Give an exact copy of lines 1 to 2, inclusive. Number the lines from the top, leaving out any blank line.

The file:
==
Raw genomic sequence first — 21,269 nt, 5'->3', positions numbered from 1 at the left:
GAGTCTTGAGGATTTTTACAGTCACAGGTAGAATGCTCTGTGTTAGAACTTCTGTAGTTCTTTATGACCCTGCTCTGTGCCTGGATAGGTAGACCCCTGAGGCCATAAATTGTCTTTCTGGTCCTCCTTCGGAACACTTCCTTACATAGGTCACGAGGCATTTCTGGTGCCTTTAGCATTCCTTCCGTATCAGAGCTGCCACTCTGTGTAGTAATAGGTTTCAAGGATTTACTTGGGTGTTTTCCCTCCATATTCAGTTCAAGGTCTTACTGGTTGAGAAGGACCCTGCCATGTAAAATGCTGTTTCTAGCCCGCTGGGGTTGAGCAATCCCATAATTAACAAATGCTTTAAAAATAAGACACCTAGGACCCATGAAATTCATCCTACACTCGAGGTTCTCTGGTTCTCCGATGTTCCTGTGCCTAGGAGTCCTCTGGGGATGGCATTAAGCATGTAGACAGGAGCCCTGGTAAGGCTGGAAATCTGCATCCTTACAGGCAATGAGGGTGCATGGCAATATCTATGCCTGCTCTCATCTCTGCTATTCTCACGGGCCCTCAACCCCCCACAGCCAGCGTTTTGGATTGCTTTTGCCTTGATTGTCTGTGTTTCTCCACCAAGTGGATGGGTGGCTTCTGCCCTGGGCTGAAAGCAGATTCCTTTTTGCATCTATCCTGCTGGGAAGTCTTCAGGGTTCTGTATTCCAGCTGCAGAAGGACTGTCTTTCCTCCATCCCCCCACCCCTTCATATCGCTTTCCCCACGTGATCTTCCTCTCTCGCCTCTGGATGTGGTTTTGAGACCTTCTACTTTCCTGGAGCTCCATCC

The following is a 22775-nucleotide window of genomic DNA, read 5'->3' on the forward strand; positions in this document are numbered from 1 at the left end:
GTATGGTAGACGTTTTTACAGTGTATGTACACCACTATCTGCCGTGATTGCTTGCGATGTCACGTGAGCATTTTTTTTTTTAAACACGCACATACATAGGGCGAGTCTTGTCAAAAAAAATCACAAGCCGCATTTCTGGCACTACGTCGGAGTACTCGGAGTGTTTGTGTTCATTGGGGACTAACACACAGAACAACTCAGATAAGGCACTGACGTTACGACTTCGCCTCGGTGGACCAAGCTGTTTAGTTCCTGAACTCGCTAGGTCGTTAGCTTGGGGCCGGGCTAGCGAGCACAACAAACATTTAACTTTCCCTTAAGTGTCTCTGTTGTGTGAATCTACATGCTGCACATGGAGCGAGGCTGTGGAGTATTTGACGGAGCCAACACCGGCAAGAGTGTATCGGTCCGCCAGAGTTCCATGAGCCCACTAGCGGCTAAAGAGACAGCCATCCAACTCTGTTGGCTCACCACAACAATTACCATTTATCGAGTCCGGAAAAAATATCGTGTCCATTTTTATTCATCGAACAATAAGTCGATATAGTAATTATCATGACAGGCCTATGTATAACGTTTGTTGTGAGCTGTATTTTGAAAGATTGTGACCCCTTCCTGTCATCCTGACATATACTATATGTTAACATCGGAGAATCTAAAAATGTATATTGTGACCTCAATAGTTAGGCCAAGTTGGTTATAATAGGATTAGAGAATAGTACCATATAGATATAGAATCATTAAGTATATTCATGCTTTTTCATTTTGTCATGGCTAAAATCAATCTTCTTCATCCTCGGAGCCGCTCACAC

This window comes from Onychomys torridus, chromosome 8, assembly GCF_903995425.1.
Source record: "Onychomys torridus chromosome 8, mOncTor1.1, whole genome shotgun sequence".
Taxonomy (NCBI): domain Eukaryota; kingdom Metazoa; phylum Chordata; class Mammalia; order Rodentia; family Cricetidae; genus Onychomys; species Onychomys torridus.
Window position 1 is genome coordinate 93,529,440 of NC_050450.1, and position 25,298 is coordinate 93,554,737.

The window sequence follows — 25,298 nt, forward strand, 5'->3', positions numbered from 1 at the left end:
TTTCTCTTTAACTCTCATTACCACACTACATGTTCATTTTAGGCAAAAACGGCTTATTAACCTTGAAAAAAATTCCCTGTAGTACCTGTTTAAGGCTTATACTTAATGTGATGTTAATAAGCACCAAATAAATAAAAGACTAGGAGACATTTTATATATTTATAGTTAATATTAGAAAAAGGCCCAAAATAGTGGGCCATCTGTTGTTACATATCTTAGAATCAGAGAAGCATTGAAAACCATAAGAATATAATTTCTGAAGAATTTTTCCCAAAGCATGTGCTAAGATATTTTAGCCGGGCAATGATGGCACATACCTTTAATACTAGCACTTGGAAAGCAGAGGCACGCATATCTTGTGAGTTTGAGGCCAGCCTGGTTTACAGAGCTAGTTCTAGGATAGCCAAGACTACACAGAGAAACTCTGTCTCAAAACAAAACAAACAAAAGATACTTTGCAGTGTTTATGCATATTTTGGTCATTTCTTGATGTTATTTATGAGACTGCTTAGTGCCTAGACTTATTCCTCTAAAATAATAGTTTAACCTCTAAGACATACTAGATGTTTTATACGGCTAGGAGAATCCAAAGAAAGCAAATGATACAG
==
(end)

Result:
Raw genomic sequence first — 21,269 nt, 5'->3', positions numbered from 1 at the left:
GAGTCTTGAGGATTTTTACAGTCACAGGTAGAATGCTCTGTGTTAGAACTTCTGTAGTTCTTTATGACCCTGCTCTGTGCCTGGATAGGTAGACCCCTGAGGCCATAAATTGTCTTTCTGGTCCTCCTTCGGAACACTTCCTTACATAGGTCACGAGGCATTTCTGGTGCCTTTAGCATTCCTTCCGTATCAGAGCTGCCACTCTGTGTAGTAATAGGTTTCAAGGATTTACTTGGGTGTTTTCCCTCCATATTCAGTTCAAGGTCTTACTGGTTGAGAAGGACCCTGCCATGTAAAATGCTGTTTCTAGCCCGCTGGGGTTGAGCAATCCCATAATTAACAAATGCTTTAAAAATAAGACACCTAGGACCCATGAAATTCATCCTACACTCGAGGTTCTCTGGTTCTCCGATGTTCCTGTGCCTAGGAGTCCTCTGGGGATGGCATTAAGCATGTAGACAGGAGCCCTGGTAAGGCTGGAAATCTGCATCCTTACAGGCAATGAGGGTGCATGGCAATATCTATGCCTGCTCTCATCTCTGCTATTCTCACGGGCCCTCAACCCCCCACAGCCAGCGTTTTGGATTGCTTTTGCCTTGATTGTCTGTGTTTCTCCACCAAGTGGATGGGTGGCTTCTGCCCTGGGCTGAAAGCAGATTCCTTTTTGCATCTATCCTGCTGGGAAGTCTTCAGGGTTCTGTATTCCAGCTGCAGAAGGACTGTCTTTCCTCCATCCCCCCACCCCTTCATATCGCTTTCCCCACGTGATCTTCCTCTCTCGCCTCTGGATGTGGTTTTGAGACCTTCTACTTTCCTGGAGCTCCATCC